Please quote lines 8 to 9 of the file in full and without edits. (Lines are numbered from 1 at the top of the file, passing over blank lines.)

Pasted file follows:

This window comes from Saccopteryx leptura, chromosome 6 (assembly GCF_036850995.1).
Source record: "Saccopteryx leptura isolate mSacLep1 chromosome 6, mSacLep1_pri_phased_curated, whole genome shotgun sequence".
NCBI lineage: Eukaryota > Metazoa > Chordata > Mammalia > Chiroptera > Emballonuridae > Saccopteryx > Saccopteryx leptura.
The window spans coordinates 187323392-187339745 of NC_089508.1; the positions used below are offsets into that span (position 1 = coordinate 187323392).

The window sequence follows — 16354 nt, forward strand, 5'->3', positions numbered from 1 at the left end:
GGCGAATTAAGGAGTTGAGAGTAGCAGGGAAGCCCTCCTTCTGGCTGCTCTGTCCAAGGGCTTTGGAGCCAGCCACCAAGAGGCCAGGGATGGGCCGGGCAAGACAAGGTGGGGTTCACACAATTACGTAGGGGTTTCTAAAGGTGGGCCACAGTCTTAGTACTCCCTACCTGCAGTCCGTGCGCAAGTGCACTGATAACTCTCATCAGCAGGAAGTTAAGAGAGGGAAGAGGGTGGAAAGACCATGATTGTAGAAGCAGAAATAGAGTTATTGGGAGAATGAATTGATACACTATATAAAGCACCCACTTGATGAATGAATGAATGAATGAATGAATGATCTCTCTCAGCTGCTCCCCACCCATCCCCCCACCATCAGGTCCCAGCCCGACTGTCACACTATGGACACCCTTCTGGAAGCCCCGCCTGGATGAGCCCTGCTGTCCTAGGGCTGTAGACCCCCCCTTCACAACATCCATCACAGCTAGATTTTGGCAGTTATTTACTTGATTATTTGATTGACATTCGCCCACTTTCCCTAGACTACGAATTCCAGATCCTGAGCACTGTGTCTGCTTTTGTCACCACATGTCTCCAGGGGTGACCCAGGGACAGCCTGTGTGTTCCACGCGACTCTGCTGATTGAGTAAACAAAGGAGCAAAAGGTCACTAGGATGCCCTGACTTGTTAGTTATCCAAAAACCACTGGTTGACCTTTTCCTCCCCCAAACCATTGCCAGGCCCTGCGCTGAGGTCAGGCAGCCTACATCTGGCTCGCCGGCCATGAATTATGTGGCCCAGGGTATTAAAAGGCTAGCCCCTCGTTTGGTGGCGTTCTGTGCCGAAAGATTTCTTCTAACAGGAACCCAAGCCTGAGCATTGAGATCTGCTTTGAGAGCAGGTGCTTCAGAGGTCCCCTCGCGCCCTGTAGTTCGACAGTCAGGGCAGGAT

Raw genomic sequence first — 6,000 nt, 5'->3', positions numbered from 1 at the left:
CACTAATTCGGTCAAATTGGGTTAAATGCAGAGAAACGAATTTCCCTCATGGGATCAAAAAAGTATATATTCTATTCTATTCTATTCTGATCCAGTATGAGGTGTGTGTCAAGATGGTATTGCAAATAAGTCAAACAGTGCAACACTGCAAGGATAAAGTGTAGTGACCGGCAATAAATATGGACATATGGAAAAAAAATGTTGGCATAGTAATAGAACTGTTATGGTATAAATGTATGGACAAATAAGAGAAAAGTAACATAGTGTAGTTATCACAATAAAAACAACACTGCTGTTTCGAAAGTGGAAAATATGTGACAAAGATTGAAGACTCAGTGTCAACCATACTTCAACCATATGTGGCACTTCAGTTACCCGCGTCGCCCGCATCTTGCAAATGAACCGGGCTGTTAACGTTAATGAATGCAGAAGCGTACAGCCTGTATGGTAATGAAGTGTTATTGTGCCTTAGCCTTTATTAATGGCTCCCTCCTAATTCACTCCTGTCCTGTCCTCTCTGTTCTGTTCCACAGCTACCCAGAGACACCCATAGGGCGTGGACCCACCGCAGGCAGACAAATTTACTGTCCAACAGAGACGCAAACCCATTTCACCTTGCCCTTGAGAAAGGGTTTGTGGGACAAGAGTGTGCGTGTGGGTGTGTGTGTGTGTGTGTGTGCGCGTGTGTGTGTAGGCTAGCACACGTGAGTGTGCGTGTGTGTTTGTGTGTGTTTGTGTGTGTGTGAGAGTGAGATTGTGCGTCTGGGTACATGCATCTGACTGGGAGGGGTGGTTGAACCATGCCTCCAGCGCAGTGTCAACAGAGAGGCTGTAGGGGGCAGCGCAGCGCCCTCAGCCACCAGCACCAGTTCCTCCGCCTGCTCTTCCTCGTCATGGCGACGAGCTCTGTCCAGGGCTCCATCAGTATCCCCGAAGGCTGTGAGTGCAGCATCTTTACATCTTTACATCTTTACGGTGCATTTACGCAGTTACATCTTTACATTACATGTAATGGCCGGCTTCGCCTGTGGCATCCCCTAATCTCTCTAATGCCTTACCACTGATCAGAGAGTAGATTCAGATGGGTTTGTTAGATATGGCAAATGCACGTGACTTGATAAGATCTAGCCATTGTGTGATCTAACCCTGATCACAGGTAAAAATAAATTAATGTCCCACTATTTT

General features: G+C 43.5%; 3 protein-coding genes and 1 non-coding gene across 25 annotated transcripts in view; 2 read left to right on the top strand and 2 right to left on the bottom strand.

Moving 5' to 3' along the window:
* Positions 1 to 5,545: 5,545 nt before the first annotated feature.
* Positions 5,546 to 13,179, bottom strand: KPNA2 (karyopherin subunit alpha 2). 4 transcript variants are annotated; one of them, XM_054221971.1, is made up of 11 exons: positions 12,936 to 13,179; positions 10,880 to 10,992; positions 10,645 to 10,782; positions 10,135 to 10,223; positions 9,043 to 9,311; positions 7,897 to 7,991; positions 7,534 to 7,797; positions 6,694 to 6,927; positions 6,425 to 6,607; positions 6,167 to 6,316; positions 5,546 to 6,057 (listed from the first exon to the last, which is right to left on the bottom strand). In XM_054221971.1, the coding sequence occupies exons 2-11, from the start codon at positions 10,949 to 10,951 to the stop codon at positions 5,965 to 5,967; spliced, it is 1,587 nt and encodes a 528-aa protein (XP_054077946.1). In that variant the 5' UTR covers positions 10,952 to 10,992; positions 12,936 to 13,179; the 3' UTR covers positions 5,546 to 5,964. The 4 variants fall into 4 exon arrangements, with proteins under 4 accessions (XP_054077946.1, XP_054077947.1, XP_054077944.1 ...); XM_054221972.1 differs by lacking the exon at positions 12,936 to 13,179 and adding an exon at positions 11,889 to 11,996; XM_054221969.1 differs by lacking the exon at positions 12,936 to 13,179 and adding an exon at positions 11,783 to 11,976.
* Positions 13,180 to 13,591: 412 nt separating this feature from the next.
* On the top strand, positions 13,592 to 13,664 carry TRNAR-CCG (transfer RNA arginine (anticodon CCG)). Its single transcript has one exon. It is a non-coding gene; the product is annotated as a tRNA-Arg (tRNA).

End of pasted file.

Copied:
CACTAATTCGGTCAAATTGGGTTAAATGCAGAGAAACGAATTTCCCTCATGGGATCAAAAAAGTATATATTCTATTCTATTCTATTCTGATCCAGTATGAGGTGTGTGTCAAGATGGTATTGCAAATAAGTCAAACAGTGCAACACTGCAAGGATAAAGTGTAGTGACCGGCAATAAATATGGACATATGGAAAAAAAATGTTGGCATAGTAATAGAACTGTTATGGTATAAATGTATGGACAAATAAGAGAAAAGTAACATAGTGTAGTTATCACAATAAAAACAACACTGCTGTTTCGAAAGTGGAAAATATGTGACAAAGATTGAAGACTCAGTGTCAACCATACTTCAACCATATGTGGCACTTCAGTTACCCGCGTCGCCCGCATCTTGCAAATGAACCGGGCTGTTAACGTTAATGAATGCAGAAGCGTACAGCCTGTATGGTAATGAAGTGTTATTGTGCCTTAGCCTTTATTAATGGCTCCCTCCTAATTCACTCCTGTCCTGTCCTCTCTGTTCTGTTCCACAGCTACCCAGAGACACCCATAGGGCGTGGACCCACCGCAGGCAGACAAATTTACTGTCCAACAGAGACGCAAACCCATTTCACCTTGCCCTTGAGAAAGGGTTTGTGGGACAAGAGTGTGCGTGTGGGTGTGTGTGTGTGTGTGTGTGCGCGTGTGTGTGTAGGCTAGCACACGTGAGTGTGCGTGTGTGTTTGTGTGTGTTTGTGTGTGTGTGAGAGTGAGATTGTGCGTCTGGGTACATGCATCTGACTGGGAGGGGTGGTTGAACCATGCCTCCAGCGCAGTGTCAACAGAGAGGCTGTAGGGGGCAGCGCAGCGCCCTCAGCCACCAGCACCAGTTCCTCCGCCTGCTCTTCCTCGTCATGGCGACGAGCTCTGTCCAGGGCTCCATCAGTATCCCCGAAGGCTGTGAGTGCAGCATCTTTACATCTTTACATCTTTACGGTGCATTTACGCAGTTACATCTTTACATTACATGTAATGGCCGGCTTCGCCTGTGGCATCCCCTAATCTCTCTAATGCCTTACCACTGATCAGAGAGTAGATTCAGATGGGTTTGTTAGATATGGCAAATGCACGTGACTTGATAAGATCTAGCCATTGTGTGATCTAACCCTGATCACAGGTAAAAATAAATTAATGTCCCACTATTTT

General features: G+C 43.5%; 3 protein-coding genes and 1 non-coding gene across 25 annotated transcripts in view; 2 read left to right on the top strand and 2 right to left on the bottom strand.